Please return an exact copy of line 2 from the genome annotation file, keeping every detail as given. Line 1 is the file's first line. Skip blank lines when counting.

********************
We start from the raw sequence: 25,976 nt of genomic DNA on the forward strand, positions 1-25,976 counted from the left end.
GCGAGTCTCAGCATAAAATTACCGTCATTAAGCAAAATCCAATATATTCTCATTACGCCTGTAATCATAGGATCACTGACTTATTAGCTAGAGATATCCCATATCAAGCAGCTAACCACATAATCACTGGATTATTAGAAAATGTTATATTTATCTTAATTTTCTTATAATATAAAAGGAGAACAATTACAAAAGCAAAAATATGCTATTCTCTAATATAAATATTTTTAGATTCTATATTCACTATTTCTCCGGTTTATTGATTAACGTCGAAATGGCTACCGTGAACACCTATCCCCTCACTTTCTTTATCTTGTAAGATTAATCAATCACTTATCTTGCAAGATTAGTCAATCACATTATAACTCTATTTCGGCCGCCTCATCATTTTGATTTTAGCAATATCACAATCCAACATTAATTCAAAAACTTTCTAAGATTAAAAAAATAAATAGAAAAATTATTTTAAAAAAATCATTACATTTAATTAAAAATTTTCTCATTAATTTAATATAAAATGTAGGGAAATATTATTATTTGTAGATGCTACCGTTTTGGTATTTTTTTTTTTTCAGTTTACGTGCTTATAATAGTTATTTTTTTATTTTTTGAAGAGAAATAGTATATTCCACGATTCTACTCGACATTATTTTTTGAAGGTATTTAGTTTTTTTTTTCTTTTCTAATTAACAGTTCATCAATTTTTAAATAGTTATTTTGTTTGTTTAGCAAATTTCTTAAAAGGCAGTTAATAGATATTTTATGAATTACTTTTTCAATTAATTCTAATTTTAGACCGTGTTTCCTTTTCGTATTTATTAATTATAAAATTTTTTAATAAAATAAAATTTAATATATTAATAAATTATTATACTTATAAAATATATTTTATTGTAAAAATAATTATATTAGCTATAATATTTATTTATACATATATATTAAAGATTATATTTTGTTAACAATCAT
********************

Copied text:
GCGAGTCTCAGCATAAAATTACCGTCATTAAGCAAAATCCAATATATTCTCATTACGCCTGTAATCATAGGATCACTGACTTATTAGCTAGAGATATCCCATATCAAGCAGCTAACCACATAATCACTGGATTATTAGAAAATGTTATATTTATCTTAATTTTCTTATAATATAAAAGGAGAACAATTACAAAAGCAAAAATATGCTATTCTCTAATATAAATATTTTTAGATTCTATATTCACTATTTCTCCGGTTTATTGATTAACGTCGAAATGGCTACCGTGAACACCTATCCCCTCACTTTCTTTATCTTGTAAGATTAATCAATCACTTATCTTGCAAGATTAGTCAATCACATTATAACTCTATTTCGGCCGCCTCATCATTTTGATTTTAGCAATATCACAATCCAACATTAATTCAAAAACTTTCTAAGATTAAAAAAATAAATAGAAAAATTATTTTAAAAAAATCATTACATTTAATTAAAAATTTTCTCATTAATTTAATATAAAATGTAGGGAAATATTATTATTTGTAGATGCTACCGTTTTGGTATTTTTTTTTTTTCAGTTTACGTGCTTATAATAGTTATTTTTTTATTTTTTGAAGAGAAATAGTATATTCCACGATTCTACTCGACATTATTTTTTGAAGGTATTTAGTTTTTTTTTTCTTTTCTAATTAACAGTTCATCAATTTTTAAATAGTTATTTTGTTTGTTTAGCAAATTTCTTAAAAGGCAGTTAATAGATATTTTATGAATTACTTTTTCAATTAATTCTAATTTTAGACCGTGTTTCCTTTTCGTATTTATTAATTATAAAATTTTTTAATAAAATAAAATTTAATATATTAATAAATTATTATACTTATAAAATATATTTTATTGTAAAAATAATTATATTAGCTATAATATTTATTTATACATATATATTAAAGATTATATTTTGTTAACAATCAT